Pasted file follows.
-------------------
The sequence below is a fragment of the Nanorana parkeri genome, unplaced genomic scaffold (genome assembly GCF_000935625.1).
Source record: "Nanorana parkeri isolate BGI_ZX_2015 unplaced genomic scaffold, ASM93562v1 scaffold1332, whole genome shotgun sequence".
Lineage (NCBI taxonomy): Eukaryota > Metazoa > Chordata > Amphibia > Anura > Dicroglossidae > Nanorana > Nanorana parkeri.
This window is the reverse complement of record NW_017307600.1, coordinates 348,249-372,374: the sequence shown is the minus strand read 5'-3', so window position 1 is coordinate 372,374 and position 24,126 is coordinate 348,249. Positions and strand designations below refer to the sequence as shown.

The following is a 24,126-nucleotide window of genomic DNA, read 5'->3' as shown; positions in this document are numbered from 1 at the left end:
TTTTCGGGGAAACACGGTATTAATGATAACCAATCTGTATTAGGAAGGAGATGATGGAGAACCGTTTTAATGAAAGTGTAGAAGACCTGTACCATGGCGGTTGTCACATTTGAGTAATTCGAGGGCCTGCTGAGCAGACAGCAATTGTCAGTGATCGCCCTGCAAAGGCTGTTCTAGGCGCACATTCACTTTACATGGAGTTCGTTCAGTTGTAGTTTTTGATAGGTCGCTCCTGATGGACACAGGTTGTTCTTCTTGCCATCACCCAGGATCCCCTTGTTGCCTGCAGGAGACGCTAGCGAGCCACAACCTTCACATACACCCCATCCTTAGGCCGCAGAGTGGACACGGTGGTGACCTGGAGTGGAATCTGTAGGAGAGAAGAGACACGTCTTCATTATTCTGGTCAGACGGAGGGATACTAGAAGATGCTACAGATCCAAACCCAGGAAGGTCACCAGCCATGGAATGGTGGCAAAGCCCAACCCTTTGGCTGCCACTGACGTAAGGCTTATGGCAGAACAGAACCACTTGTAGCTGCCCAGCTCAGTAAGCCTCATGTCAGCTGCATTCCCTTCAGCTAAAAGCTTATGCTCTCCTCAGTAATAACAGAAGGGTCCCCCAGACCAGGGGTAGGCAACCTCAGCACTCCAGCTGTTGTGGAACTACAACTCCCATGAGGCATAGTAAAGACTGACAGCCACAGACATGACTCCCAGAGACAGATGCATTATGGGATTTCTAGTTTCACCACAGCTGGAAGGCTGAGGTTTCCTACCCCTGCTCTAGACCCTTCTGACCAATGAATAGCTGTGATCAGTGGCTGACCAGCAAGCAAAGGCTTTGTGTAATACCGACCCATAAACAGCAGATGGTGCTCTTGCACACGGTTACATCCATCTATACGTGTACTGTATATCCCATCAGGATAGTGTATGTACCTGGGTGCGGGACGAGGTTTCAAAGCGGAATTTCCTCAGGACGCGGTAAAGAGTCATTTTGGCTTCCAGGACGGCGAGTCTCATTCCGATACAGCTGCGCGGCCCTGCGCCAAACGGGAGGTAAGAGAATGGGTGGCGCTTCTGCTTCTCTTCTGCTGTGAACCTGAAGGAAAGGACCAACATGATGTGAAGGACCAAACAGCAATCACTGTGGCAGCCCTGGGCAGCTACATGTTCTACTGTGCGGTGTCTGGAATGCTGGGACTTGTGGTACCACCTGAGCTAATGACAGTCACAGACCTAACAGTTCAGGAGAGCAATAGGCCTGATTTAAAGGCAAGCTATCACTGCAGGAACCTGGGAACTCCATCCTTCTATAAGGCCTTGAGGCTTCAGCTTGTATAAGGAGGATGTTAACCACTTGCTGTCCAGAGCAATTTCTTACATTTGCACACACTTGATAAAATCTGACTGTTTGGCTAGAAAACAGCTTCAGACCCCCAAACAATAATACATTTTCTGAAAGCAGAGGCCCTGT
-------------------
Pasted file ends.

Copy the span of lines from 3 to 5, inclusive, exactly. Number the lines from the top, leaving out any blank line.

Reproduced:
Lineage (NCBI taxonomy): Eukaryota > Metazoa > Chordata > Amphibia > Anura > Dicroglossidae > Nanorana > Nanorana parkeri.
This window is the reverse complement of record NW_017307600.1, coordinates 348,249-372,374: the sequence shown is the minus strand read 5'-3', so window position 1 is coordinate 372,374 and position 24,126 is coordinate 348,249. Positions and strand designations below refer to the sequence as shown.

The following is a 24,126-nucleotide window of genomic DNA, read 5'->3' as shown; positions in this document are numbered from 1 at the left end: